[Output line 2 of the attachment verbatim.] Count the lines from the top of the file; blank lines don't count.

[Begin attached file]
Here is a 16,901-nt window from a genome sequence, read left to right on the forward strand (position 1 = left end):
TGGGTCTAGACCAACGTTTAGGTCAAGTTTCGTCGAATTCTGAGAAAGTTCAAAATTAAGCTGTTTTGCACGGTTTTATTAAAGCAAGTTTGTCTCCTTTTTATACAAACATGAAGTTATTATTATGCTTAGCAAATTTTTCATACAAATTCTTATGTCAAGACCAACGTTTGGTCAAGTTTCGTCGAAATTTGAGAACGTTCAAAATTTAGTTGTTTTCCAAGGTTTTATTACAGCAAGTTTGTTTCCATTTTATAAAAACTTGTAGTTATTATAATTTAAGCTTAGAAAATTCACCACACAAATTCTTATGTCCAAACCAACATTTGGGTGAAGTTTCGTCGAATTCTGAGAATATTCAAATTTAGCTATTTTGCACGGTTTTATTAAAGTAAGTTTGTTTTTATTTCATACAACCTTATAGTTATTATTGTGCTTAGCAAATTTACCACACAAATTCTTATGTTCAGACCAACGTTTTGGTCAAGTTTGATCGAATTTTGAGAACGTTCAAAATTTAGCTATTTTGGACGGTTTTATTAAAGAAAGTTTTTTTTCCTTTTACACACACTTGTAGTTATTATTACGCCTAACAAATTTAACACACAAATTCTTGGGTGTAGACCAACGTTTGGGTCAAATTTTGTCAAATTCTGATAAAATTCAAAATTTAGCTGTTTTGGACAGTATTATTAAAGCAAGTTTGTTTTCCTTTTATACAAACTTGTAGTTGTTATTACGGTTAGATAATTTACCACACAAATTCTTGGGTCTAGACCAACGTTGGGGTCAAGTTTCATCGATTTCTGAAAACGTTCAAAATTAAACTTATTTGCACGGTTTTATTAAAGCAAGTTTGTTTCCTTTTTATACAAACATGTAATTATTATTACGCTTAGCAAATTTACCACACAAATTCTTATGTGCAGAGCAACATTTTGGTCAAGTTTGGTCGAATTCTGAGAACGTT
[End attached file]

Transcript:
TGGGTCTAGACCAACGTTTAGGTCAAGTTTCGTCGAATTCTGAGAAAGTTCAAAATTAAGCTGTTTTGCACGGTTTTATTAAAGCAAGTTTGTCTCCTTTTTATACAAACATGAAGTTATTATTATGCTTAGCAAATTTTTCATACAAATTCTTATGTCAAGACCAACGTTTGGTCAAGTTTCGTCGAAATTTGAGAACGTTCAAAATTTAGTTGTTTTCCAAGGTTTTATTACAGCAAGTTTGTTTCCATTTTATAAAAACTTGTAGTTATTATAATTTAAGCTTAGAAAATTCACCACACAAATTCTTATGTCCAAACCAACATTTGGGTGAAGTTTCGTCGAATTCTGAGAATATTCAAATTTAGCTATTTTGCACGGTTTTATTAAAGTAAGTTTGTTTTTATTTCATACAACCTTATAGTTATTATTGTGCTTAGCAAATTTACCACACAAATTCTTATGTTCAGACCAACGTTTTGGTCAAGTTTGATCGAATTTTGAGAACGTTCAAAATTTAGCTATTTTGGACGGTTTTATTAAAGAAAGTTTTTTTTCCTTTTACACACACTTGTAGTTATTATTACGCCTAACAAATTTAACACACAAATTCTTGGGTGTAGACCAACGTTTGGGTCAAATTTTGTCAAATTCTGATAAAATTCAAAATTTAGCTGTTTTGGACAGTATTATTAAAGCAAGTTTGTTTTCCTTTTATACAAACTTGTAGTTGTTATTACGGTTAGATAATTTACCACACAAATTCTTGGGTCTAGACCAACGTTGGGGTCAAGTTTCATCGATTTCTGAAAACGTTCAAAATTAAACTTATTTGCACGGTTTTATTAAAGCAAGTTTGTTTCCTTTTTATACAAACATGTAATTATTATTACGCTTAGCAAATTTACCACACAAATTCTTATGTGCAGAGCAACATTTTGGTCAAGTTTGGTCGAATTCTGAGAACGTT